Council candidate claims she’s lived in Jackson since 2018, but voting history tells different story

New state law imposing two-year residency requirement for candidates may not apply in Jackson council race
Council candidate claims she’s lived in Jackson since 2018, but voting history tells different...
Council candidate claims she’s lived in Jackson since 2018, but voting history tells different story(WLBT)
Published: Nov. 23, 2020 at 1:57 PM CST
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JACKSON, Miss. (WLBT) - Ward 2 runoff candidate Angelique Lee’s campaign said unequivocally Thursday that she has lived in the Capital City for at least two years, a statement that contradicts nearly two years’ worth of Lee’s own voting history in Madison County.

Documents obtained by 3 On Your Side from the Hinds County Election Commission show Lee voted in five separate elections in Madison County, likely voting in Ridgeland, her previous address.

The campaign released the statement after 3 On Your Side had been reaching out to Lee for two days to respond to claims she had moved to Jackson last month, an assertion based on Lee changing her voter registration from Ridgeland to the state’s largest city weeks before the special election.

“Ms. Lee has held residence within the ward beyond the period that is prescribed by law. Efforts are being made to use her registration history as evidence that she has not lived in the ward for the legally prescribed period of time,” the statement said. “Ms. Lee freely admits her failure to timely change her voter registration from an address that she temporarily held to the address that she has lived in for more than two years.”

Though Lee’s campaign did not explicitly say this, that reference to “two years” likely refers to the residency requirement in Senate Bill 2030, introduced and passed by lawmakers last year, which states those running for nearly every city and county in the state must have lived in that city or county for two years.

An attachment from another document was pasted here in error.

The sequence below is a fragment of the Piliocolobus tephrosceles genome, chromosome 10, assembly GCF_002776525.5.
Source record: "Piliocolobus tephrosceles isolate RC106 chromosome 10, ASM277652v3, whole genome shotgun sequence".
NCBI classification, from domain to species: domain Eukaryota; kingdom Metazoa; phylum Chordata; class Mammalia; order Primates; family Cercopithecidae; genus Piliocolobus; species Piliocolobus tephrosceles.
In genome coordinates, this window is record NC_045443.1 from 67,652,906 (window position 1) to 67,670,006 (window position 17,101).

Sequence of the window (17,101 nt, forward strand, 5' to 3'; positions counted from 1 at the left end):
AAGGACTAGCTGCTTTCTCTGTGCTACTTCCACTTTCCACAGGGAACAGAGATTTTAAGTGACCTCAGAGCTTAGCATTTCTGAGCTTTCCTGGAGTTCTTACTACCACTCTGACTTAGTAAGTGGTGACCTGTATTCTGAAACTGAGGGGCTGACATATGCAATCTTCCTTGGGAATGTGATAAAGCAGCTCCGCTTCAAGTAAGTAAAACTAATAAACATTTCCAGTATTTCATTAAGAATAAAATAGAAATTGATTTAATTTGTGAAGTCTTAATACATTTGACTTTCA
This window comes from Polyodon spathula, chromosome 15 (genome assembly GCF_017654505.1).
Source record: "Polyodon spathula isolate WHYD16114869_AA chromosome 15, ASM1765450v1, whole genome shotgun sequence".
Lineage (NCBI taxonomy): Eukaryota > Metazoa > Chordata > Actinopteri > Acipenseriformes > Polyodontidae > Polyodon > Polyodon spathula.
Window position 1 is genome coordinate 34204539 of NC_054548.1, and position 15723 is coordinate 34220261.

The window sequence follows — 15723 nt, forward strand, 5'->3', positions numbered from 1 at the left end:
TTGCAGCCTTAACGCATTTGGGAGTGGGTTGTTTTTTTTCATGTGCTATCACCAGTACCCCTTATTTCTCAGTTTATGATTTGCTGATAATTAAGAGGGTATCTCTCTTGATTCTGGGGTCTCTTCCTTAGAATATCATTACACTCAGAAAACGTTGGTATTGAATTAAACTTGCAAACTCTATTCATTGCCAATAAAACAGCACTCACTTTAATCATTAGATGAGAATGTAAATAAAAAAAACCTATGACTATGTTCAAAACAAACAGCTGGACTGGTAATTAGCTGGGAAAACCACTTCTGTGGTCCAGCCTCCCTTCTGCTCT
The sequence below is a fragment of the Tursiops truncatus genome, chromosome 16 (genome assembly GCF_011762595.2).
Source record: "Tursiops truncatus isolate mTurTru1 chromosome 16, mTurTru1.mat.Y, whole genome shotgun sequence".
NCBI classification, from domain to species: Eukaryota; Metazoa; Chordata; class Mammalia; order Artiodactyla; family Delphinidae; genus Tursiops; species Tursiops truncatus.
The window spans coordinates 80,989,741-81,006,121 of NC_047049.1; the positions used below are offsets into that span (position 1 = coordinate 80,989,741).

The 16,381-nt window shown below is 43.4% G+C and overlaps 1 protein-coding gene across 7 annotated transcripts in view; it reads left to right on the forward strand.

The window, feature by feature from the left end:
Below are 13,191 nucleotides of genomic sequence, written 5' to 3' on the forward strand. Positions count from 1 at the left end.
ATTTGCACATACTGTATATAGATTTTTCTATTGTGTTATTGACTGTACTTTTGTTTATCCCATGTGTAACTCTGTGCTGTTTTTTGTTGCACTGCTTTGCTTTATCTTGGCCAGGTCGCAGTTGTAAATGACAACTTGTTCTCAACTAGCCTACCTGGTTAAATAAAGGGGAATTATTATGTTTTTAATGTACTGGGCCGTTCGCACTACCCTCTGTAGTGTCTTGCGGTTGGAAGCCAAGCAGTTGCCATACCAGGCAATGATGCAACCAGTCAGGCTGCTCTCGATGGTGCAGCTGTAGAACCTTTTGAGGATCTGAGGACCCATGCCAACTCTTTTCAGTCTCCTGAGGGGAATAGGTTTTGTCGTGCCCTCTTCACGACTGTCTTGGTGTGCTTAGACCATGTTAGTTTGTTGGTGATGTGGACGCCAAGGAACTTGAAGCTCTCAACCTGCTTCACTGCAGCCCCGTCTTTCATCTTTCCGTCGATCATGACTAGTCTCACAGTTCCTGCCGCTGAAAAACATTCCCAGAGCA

Further investigation reveals that two-year requirement may not be applicable to Jackson city council candidates because Senate Bill 2030 includes an exception for elected offices that already have their own residency requirements.

The statute that applies to the mayor-council form of government -- which Jackson uses -- states city council candidates “must be residents of their wards at the time of qualification for election,” which could be considered a residency requirement.

In that case, according to Senate Bill 2030, its own two-year requirement would not apply.

However, Mississippi College School of Law Professor Matt Steffey said deciding which residency requirement to apply here isn’t as clear cut as one would like.

“Is it unambiguously clear? No. [The mayor-council statute has] a naked residency requirement which doesn’t have to necessarily be read in conflict with a durational residency requirement. That said, they are [both] residency requirements. For reasons, important constitutional values at issue, I’d apply the shorter one and the more specific one, if I were the judge,” Steffey said.

Steffey believes that some of these durational requirements border on being unconstitutional because they could violate the equal protection clause, which protects the fundamental right to travel and vote.

“Running for office, presenting yourself as a candidate, is the mirror image of the right to vote. They are two sides of the same coin,” Steffey said. “And something called the privileges and immunities clause, which basically says you can’t discriminate between in-state citizens, including one that moved neighborhoods two years ago, as opposed to one that moved neighborhoods 18 months ago. If these legal rights are implicated, then a durational residency requirement can only apply if it survives the strictest of legal scrutiny, which it rarely does.”

City Council President Aaron Banks said the council has already started seeking clarification on those requirements from the Secretary of State’s Office and Attorney General’s Office.